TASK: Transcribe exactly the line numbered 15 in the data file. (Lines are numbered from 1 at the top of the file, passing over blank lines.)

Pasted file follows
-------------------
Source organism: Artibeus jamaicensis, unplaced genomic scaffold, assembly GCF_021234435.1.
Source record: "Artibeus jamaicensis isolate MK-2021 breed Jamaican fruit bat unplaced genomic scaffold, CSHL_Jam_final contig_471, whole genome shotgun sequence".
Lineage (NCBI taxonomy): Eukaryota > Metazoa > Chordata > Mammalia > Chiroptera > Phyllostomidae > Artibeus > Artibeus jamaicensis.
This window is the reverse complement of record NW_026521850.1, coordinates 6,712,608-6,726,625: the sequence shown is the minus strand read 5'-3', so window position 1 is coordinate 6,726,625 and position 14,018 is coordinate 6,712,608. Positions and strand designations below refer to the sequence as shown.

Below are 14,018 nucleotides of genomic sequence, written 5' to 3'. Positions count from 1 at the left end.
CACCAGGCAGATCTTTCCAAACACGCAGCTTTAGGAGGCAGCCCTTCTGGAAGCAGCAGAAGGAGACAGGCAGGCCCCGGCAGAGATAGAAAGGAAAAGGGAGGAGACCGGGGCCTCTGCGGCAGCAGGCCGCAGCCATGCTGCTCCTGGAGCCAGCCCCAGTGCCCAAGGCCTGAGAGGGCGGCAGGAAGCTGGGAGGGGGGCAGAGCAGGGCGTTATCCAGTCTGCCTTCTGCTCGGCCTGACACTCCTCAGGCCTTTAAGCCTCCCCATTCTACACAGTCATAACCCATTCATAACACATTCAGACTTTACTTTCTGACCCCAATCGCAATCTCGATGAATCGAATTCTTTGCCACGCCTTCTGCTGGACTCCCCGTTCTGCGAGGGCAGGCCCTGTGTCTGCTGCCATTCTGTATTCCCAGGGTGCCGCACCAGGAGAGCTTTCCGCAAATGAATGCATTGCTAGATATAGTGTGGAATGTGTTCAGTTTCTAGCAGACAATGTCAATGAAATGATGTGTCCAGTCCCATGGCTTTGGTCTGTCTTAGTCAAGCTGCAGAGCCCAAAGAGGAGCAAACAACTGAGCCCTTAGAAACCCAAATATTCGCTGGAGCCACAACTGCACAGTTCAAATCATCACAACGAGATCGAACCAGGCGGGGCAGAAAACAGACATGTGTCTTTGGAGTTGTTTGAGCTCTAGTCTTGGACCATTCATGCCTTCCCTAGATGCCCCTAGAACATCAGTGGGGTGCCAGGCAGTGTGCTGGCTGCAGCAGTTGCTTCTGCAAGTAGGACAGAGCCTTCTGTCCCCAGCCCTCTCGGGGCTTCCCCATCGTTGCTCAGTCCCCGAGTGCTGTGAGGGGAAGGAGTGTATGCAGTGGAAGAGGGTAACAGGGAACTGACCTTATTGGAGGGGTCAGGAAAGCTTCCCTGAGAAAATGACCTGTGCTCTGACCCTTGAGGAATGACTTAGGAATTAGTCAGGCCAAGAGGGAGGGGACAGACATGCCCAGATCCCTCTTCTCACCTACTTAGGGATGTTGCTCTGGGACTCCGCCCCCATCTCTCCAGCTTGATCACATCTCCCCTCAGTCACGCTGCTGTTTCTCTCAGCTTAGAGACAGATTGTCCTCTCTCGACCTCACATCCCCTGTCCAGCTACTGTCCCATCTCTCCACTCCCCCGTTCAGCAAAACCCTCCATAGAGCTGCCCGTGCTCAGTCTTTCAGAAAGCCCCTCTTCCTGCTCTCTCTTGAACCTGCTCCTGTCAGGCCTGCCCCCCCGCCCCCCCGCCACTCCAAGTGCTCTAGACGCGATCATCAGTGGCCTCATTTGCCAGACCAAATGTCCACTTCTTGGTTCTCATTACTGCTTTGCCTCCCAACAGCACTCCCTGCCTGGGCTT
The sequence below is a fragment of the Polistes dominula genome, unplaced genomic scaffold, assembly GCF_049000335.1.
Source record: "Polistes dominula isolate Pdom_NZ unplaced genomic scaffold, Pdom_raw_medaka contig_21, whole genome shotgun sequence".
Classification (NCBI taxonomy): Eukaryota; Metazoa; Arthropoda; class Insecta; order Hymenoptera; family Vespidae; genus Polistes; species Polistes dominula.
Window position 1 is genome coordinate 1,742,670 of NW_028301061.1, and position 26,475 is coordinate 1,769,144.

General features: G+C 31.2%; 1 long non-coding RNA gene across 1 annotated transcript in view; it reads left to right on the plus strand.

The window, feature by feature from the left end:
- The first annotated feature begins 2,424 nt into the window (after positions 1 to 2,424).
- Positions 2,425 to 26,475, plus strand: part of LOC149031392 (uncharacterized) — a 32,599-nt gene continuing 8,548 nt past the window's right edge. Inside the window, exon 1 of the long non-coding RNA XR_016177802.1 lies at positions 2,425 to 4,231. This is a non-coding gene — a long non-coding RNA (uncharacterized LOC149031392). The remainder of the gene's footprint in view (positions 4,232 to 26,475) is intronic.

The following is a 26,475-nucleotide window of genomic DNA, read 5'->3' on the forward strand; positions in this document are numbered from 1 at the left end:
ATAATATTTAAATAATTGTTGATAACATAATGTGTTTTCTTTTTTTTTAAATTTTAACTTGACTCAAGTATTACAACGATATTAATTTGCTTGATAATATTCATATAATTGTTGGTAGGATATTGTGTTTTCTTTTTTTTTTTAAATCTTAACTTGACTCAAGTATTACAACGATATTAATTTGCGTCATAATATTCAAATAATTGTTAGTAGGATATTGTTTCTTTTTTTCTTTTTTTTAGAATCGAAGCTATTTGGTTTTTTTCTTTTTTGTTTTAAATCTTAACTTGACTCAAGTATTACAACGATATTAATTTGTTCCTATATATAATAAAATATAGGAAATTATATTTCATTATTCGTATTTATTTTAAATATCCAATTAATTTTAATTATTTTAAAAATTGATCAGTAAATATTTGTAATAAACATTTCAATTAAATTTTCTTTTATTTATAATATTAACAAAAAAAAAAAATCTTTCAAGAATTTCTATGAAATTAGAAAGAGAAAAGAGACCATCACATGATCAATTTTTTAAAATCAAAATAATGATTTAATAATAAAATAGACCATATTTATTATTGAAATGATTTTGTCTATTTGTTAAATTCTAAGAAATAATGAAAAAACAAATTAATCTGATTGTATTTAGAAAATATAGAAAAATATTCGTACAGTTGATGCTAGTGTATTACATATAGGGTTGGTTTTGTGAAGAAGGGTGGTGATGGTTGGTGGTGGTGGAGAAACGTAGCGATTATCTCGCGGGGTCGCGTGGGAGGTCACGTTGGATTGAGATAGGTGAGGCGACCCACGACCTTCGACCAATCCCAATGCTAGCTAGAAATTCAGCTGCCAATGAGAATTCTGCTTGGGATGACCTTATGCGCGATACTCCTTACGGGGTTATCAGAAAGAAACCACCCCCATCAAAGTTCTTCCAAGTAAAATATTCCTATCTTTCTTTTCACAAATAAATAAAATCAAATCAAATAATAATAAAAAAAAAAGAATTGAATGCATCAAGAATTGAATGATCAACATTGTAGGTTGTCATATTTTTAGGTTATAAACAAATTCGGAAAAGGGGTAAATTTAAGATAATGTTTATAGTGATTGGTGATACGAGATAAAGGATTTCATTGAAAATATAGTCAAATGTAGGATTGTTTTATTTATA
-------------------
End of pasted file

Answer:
The following is a 26,475-nucleotide window of genomic DNA, read 5'->3' on the forward strand; positions in this document are numbered from 1 at the left end: